A similar idea was mooted in India in 2002 by the National Commission to review the working of the Constitution. It recommended setting up a “Nodal Standing Committee on National Economy”, which would conduct an ongoing analysis of the national economy. The Commission was of the opinion that the findings of this committee “would help both government and Parliament in orchestrating opinion on important policy issues for building a national consensus.”

10 Days To Pass 11 Bills

It’s not just the budget that suffered from inattention. During the session, there was a visible gap in parliamentary scrutiny of government legislation.

Even after repeated demands, none of the government bills passed during the session were referred to parliamentary committees for meticulous examination.

During the session, Parliament passed an amendment to the arbitration law. Since 2015 this is the third amendment to the principal Act of 1996. The first amendment in 2015 resulted in some "practical difficulties" in implementation leading to the second amendment in 2019. None of the three amendment bills were looked at by a parliamentary committee and Parliament passed all three in less than thirty days.

In this session, Parliament took an average of ten days to pass the 11 government Bills. The fastest one was the Bill to set up a national bank for financing infrastructure development. Its passing by the two houses of Parliament took only three days.

The budget session also highlighted areas of urgent reform in our parliamentary functioning. One such area is scrutiny of government finances and keeping an eye on the country’s economy. Last year the onset of the pandemic led to changes in the government's revenue projections and expenditure priorities. The government had to present four to five “mini budgets”, as the Prime Minister called them, during the course of the year and parliament scrutiny was largely missing regarding them.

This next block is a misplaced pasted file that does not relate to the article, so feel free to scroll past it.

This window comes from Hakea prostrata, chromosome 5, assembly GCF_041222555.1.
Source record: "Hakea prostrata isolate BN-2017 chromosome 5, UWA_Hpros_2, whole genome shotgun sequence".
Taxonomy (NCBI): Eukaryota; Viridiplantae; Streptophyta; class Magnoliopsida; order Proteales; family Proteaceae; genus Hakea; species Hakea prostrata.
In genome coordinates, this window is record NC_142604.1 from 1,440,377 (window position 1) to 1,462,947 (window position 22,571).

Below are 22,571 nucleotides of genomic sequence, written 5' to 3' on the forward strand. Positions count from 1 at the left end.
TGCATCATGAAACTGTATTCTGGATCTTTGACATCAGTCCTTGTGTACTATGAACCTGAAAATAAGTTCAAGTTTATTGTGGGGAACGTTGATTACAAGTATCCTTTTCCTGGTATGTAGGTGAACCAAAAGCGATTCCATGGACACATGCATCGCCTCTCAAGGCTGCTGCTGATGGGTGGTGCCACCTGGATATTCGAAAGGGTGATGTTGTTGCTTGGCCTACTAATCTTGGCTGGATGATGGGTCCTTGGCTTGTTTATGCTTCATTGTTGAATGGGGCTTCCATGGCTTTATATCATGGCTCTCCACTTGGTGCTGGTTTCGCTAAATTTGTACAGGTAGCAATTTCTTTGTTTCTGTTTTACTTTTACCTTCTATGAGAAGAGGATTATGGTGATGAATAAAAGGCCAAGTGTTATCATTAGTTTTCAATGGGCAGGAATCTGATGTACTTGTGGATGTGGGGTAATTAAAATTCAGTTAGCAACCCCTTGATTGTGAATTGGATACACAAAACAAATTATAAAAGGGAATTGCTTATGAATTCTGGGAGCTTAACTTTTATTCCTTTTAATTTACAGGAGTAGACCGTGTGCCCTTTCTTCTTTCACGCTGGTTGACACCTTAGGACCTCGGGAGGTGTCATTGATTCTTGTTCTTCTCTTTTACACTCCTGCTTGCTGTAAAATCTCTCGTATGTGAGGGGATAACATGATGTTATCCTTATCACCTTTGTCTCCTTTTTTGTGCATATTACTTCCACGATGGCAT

Even before this session, in the last six years, Parliament has rarely utilised its committees to scrutinise bills.

In the current Lok Sabha, only 11% (and in the 16th Lok Sabha, 27%) of the Bills passed by Parliament were examined by a subject committee.

The scrutiny of legislative proposals by a parliamentary committee has multiple advantages. The process builds a bridge between Parliament and the people. Experts and concerned citizens can get their voices heard before the committee, as happened in the DNA and the Personal Data Protection Bill. Such scrutiny can also allay fears about the intent and the working of the law, which would have proved helpful in the three farm bills.

Let 2020 Be A One-Off

Last year Parliament was missing in action. The pandemic led to the 2020 Budget Session being cut short, the Monsoon Session being delayed (and curtailed) and the scrapping of the Winter Session. Parliament is measured by its deliberations and effectiveness. This year the work of the highest law-making institution will be watched closely. After all, the country does not benefit from, and the Constitution does not expect, the Lok Sabha and Rajya Sabha to simply become routine approvers of government action.

Chakshu Roy heads the outreach team and leads the legislator and citizen engagement initiatives at PRS Legislative Research.

The views expressed here are those of the author and do not necessarily represent the views of BloombergQuint or its editorial team.